Rules for the Matrix: Regulating Search and Seizure in a Digital World
Gowel, John J., , The Judge Advocate General's School, United States Army
As we enter the fourth decade during which computers have been widely available for home purchase and the third decade of widely-available internet access, the Supreme Court, the military's Court of Appeals for the Armed Forces, and many federal circuits have yet to sanction a general framework for applying the Fourth Amendment to the individual computer or electronic storage device. The federal circuits are split as to whether computers and their storage media require special approaches and safeguards in order for a valid search or whether computers are just another type of container for Fourth Amendment purposes. Courts also lack consensus on the related question of how to treat individual files during the course of a search. Are all files on a storage device subject to examination to see if they are the sought file in disguise, or must searchers rely on the outwardly apparent file properties which are viewable before opening them? The answers to these questions affect the application of the plain-view doctrine and whether significant evidence found during these computer searches may be used against the owner or user of the storage device. Many digital evidence plain-view cases involve the discovery of photos or videos of children being sexually exploited or assaulted. The lack of clarity in this area of the law increases the chances that police may overstep the bounds of the murky lines that courts have been slow to clarify. These missteps by law enforcement will result in digital evidence being needlessly suppressed, and government agent acts of innocent ignorance will allow significant evils to go unpunished.
This thesis seeks to provide a basic framework for applying the Fourth Amendment to digital evidence. The goal is to provide a framework which allows consistent application of Fourth Amendment concepts to digital evidence. This framework aids in the probable cause and particularity determinations by magistrates, the review for reasonableness by courts, and can lead to more nuanced and detailed interpretations of reasonableness, particularity, and probable cause by appellate courts.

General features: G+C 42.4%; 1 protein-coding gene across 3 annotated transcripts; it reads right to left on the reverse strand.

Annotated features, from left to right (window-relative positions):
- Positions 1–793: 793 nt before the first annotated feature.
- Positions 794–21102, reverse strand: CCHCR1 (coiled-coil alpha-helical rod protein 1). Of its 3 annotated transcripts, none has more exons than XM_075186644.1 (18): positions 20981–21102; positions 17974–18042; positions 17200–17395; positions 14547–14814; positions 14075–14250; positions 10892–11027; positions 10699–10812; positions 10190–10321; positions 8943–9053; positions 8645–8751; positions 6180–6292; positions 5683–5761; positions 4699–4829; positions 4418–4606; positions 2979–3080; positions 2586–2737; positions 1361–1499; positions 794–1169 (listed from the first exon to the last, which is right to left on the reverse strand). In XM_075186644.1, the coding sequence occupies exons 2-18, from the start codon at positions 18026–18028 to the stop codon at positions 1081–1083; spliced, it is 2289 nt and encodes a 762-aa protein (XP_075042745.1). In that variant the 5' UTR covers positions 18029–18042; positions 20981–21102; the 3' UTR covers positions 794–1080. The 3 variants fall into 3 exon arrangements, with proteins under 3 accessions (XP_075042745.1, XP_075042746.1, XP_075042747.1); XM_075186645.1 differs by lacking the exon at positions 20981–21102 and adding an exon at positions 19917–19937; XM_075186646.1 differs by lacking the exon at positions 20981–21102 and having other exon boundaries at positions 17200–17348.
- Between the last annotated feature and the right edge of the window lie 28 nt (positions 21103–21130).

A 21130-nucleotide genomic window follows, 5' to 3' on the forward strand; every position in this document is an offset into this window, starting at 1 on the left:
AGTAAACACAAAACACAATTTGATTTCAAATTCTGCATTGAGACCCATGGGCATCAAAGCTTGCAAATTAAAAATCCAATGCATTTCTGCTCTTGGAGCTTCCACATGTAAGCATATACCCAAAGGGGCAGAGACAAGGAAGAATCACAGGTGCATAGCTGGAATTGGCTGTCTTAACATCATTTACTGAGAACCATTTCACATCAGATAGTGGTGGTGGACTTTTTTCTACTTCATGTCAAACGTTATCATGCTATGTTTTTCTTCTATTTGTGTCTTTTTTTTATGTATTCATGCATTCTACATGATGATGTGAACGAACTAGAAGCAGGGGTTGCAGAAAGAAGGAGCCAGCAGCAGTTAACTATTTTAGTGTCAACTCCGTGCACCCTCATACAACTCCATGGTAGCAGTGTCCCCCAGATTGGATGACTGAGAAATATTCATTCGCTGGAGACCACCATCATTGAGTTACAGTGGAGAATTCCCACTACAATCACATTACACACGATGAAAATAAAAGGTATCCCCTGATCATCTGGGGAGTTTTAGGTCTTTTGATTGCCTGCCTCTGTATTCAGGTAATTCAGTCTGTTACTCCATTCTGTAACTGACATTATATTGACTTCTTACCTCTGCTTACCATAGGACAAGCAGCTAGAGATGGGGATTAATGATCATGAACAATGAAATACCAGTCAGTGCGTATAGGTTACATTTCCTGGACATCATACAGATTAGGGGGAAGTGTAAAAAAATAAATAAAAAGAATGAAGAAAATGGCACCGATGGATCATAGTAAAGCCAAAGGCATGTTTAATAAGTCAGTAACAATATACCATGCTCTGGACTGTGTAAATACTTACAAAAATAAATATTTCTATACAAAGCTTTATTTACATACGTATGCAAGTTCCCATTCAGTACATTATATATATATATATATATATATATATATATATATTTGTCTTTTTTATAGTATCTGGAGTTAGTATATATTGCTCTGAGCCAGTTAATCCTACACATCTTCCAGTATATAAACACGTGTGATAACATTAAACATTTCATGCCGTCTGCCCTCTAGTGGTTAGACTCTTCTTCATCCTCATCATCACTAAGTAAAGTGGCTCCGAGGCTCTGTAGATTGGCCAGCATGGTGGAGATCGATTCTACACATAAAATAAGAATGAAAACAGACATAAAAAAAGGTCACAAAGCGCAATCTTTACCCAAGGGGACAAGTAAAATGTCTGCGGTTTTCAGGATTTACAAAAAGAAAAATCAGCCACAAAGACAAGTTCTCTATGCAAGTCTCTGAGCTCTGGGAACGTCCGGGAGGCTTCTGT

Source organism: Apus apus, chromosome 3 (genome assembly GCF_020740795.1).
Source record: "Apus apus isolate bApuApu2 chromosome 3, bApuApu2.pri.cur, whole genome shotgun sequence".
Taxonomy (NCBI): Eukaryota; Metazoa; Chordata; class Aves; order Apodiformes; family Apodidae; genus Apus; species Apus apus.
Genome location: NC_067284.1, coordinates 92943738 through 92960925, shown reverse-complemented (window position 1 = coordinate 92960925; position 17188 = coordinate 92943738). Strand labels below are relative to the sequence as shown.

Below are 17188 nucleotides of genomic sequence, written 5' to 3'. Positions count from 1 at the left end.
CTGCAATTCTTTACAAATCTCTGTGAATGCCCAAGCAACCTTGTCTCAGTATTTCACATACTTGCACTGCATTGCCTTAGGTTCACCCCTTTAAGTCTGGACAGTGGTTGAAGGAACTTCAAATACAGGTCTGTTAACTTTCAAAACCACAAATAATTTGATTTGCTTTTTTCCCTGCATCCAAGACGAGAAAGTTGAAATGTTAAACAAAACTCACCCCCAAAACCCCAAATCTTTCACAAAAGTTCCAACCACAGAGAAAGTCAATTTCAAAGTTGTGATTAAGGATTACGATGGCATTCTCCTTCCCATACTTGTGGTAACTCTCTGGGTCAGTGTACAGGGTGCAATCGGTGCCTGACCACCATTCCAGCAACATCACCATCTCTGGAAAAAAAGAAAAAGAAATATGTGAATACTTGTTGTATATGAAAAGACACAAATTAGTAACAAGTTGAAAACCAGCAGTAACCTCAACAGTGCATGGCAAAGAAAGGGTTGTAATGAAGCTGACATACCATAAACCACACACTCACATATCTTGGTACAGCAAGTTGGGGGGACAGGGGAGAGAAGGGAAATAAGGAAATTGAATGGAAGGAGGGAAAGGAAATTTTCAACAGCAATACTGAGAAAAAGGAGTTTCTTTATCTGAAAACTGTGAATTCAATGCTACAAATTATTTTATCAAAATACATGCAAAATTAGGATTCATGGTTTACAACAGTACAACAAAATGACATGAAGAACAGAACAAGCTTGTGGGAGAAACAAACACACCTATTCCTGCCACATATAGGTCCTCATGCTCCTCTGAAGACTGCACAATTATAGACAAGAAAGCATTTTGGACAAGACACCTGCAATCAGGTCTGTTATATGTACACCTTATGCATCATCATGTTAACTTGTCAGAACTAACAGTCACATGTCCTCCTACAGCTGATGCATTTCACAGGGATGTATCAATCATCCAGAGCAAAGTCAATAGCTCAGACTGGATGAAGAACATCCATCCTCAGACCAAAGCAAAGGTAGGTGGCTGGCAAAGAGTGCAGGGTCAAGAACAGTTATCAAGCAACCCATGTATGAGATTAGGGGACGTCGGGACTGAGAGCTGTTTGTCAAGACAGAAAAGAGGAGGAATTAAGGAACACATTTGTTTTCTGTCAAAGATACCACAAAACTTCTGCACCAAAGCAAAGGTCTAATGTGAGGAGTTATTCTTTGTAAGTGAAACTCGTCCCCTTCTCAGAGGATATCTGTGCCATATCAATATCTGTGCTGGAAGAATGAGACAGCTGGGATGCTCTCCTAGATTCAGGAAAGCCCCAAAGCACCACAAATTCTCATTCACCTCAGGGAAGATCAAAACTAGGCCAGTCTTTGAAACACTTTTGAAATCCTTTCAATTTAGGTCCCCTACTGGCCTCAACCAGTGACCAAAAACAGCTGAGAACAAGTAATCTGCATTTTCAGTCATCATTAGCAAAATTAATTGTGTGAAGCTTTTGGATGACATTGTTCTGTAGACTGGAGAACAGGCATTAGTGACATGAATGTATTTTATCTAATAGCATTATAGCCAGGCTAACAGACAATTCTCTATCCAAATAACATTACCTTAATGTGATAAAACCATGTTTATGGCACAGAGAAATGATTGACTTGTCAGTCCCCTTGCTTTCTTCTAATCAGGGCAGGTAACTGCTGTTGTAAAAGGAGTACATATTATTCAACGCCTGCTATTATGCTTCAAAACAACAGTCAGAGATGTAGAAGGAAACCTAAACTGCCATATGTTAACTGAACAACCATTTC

First, I propose that, for purposes of the Fourth Amendment, a search only occurs upon human observation of the electronic data and not upon mere machine manipulation. Second, both the electronic storage device (e.g. hard drive, CD, DVD, thumb drive) and the individual files should be treated as containers under existing search and seizure jurisprudence. Third, warrants and search authorizations, when possible, must include reference to the non-content characteristics of files and the crimes for which probable cause exists. While not required, the attempts at bolstering particularity through ex ante rules for searches imposed by magistrates are permissible and, at times, desirable. Fourth, based on the proceeding proposals, the plain-view exception should continue to exist in full force, and it will not transform every warrant into the dreaded general warrant by virtue of its continued application in the digital world. Fifth, these proposals should be made part of the Military Rules of Evidence (MRE) to provide an accessible and clear framework to commanders, courts, and practitioners. The MRE are uniquely suited by style and tradition to incorporate these new rules.
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LLM (Master of Laws)
United States., Constitution., 4th Amendment, Electronic Evidence, Law and Legislation, United States, Search and Seizures, History
TJAGSA Thesis 2011 Gowel, J.;
- Historical Development of the Fourth Amendment ;
- The Fourth Amendment;
- The Framework for Digital Search and Seizure;
- Incorporate the Framework into the Military Rules of Evidence;
- Appendix A.
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